Sartor Resartus (1831); Lectures on Heroes (1840).




Creator

Date

1858

Identifier

Truby King Collection PR 4429 A1 1858

Publisher

London: Chapman and Hall

Abstract

When Dickens and Thomas Carlyle met in 1840, it was the beginning of a life-long friendship. The gruff Scot held a contrary opinion on Dickens, the so-called ‘entertainer’: ‘Dickens had not written anything which would be found of much use in solving the problems of life.’ After Dickens’s death, Carlyle proclaimed: ‘the good, the gentle, ever noble Dickens, - every inch of him an Honest Man!’ Dickens claimed to have read the essayist’s The French Revolution 500 times, and used it as a basis for his own A Tale of Two Cities. This copy was once Truby King’s and is annotated by him.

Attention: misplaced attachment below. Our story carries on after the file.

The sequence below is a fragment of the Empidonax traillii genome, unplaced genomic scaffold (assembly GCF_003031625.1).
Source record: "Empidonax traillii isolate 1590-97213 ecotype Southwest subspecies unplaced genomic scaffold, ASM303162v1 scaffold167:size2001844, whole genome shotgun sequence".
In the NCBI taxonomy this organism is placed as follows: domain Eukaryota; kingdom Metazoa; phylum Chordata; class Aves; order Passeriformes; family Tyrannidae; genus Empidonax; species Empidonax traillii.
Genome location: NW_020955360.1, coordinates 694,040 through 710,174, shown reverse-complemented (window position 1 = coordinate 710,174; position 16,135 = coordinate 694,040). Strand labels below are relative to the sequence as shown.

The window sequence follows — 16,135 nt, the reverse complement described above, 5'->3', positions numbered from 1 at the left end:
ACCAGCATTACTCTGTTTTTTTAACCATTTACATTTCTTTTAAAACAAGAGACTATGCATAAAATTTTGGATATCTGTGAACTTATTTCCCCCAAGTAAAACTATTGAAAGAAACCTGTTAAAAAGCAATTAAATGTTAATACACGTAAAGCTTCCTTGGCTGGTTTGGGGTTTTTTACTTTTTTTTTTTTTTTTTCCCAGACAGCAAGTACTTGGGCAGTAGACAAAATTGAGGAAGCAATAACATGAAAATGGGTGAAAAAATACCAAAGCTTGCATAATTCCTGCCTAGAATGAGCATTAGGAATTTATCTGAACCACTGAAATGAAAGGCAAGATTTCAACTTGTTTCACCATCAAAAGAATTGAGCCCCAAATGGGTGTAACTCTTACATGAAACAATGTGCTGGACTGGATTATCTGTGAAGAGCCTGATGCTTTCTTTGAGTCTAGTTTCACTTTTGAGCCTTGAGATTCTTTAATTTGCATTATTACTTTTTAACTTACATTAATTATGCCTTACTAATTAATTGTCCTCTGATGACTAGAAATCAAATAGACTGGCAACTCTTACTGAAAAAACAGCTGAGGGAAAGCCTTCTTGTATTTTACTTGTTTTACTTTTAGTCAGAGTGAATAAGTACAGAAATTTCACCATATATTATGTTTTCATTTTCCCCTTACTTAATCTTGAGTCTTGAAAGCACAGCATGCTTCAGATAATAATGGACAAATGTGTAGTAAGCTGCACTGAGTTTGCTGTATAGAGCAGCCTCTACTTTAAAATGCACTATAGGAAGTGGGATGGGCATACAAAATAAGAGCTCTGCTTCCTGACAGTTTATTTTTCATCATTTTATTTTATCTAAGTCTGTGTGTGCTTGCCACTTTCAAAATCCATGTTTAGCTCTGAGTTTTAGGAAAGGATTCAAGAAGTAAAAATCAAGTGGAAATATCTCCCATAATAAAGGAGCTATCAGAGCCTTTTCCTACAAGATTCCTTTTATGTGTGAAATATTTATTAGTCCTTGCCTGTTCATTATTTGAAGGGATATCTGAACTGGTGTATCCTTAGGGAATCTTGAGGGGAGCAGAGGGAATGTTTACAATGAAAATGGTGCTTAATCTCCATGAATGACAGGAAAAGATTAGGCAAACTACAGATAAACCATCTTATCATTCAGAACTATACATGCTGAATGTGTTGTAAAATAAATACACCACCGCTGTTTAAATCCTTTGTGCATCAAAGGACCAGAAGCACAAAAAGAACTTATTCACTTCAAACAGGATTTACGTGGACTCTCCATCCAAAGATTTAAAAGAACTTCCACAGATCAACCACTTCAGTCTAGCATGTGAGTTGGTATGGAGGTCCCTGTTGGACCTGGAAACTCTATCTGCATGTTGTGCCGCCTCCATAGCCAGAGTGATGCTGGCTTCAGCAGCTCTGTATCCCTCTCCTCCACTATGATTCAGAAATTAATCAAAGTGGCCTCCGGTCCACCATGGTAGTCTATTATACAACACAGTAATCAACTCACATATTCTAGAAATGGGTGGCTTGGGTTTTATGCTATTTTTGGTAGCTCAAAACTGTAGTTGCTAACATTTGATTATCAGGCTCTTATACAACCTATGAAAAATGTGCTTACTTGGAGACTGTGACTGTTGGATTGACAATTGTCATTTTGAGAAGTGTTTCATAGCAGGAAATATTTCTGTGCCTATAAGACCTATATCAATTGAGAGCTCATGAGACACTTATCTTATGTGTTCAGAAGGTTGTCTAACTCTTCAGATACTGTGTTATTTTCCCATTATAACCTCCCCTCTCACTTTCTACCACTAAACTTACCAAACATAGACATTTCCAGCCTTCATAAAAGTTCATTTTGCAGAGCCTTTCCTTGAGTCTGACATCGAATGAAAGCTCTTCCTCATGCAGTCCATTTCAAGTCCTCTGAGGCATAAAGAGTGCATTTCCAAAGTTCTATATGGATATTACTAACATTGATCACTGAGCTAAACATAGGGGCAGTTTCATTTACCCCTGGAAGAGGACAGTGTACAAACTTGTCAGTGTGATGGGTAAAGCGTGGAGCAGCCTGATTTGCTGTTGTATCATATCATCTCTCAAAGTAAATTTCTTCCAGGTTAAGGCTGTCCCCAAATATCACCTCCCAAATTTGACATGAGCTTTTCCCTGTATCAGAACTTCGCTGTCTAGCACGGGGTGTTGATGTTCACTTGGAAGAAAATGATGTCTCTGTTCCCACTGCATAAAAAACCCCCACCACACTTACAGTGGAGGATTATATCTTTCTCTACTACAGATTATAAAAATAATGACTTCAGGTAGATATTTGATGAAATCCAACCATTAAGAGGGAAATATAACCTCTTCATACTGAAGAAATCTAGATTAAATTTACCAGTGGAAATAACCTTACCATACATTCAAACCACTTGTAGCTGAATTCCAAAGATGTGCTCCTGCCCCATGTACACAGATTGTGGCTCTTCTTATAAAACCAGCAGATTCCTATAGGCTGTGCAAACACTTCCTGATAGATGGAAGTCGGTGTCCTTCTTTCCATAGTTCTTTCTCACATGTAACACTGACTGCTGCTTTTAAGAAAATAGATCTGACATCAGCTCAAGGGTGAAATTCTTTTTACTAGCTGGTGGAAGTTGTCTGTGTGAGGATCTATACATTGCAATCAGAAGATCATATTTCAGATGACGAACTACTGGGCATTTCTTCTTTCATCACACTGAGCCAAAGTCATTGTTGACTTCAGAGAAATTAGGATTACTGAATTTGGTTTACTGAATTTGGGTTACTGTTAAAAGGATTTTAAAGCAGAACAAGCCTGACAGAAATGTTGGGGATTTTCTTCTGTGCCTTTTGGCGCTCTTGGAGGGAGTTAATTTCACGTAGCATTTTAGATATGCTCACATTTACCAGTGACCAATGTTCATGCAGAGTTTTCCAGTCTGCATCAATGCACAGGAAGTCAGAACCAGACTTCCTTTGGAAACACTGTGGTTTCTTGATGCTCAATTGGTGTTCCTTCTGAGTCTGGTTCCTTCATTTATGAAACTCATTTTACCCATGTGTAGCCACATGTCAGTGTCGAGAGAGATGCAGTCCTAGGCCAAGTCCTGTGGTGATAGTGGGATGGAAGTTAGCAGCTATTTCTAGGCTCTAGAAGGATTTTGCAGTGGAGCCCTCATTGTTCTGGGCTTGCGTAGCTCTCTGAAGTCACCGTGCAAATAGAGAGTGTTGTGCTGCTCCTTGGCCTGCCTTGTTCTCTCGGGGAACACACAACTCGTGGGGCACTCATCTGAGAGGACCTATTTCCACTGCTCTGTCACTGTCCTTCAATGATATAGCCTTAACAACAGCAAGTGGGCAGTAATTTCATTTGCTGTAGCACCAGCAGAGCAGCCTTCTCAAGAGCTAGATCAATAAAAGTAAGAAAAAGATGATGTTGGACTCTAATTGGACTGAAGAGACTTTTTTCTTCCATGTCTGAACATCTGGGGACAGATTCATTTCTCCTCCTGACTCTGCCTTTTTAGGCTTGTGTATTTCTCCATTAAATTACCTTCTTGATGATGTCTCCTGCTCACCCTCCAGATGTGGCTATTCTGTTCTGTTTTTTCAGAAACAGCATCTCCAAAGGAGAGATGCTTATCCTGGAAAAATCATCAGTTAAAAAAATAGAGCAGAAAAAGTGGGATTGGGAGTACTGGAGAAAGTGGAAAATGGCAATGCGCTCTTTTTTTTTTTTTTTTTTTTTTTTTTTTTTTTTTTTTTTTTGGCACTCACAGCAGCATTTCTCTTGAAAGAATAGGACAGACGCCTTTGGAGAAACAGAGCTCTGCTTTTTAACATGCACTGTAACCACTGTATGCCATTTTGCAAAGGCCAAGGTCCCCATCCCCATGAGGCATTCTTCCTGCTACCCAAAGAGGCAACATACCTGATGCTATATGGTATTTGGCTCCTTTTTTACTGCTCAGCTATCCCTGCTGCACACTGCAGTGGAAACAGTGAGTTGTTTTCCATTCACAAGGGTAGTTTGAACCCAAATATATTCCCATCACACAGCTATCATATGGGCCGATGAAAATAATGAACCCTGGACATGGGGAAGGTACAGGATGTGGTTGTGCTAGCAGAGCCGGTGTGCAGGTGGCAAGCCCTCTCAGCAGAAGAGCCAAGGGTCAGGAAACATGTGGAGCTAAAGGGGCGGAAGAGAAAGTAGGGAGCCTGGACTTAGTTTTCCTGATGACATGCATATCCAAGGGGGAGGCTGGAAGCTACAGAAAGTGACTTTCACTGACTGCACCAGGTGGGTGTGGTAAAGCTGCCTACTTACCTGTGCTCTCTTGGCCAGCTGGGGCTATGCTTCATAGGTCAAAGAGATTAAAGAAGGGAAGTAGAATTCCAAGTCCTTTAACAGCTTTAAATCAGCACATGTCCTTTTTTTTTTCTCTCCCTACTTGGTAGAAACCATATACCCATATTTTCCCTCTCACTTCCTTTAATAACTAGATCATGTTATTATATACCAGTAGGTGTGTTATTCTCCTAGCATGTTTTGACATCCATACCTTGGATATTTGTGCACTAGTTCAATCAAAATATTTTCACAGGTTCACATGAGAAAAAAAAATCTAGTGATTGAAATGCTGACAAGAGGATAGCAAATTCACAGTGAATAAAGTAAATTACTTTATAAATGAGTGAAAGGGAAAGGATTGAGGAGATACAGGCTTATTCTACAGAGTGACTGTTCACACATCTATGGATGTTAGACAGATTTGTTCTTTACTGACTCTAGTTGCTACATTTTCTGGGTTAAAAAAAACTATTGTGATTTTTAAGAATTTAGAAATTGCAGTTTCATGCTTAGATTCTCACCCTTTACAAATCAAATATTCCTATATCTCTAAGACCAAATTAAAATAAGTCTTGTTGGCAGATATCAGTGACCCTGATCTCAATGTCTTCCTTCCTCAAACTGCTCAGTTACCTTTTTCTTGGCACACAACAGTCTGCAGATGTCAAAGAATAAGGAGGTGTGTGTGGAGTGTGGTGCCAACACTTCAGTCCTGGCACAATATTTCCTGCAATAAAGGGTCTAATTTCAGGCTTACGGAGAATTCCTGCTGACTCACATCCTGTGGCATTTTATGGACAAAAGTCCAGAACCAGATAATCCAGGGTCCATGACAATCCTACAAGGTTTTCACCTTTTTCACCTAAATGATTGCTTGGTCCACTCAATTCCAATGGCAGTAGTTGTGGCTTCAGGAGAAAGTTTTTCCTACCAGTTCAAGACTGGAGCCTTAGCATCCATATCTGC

[Page 304-305 from Thomas Carlyle's Sartor Resartus (1831); Lectures on Heroes (1840).]

Files

Cabinet 1 Carlyle jpeg.jpg

Citation

Thomas Carlyle, “Sartor Resartus (1831); Lectures on Heroes (1840).,” ourheritage.ac.nz | OUR Heritage, accessed February 28, 2024, https://ourheritage.ac.nz/items/show/7115.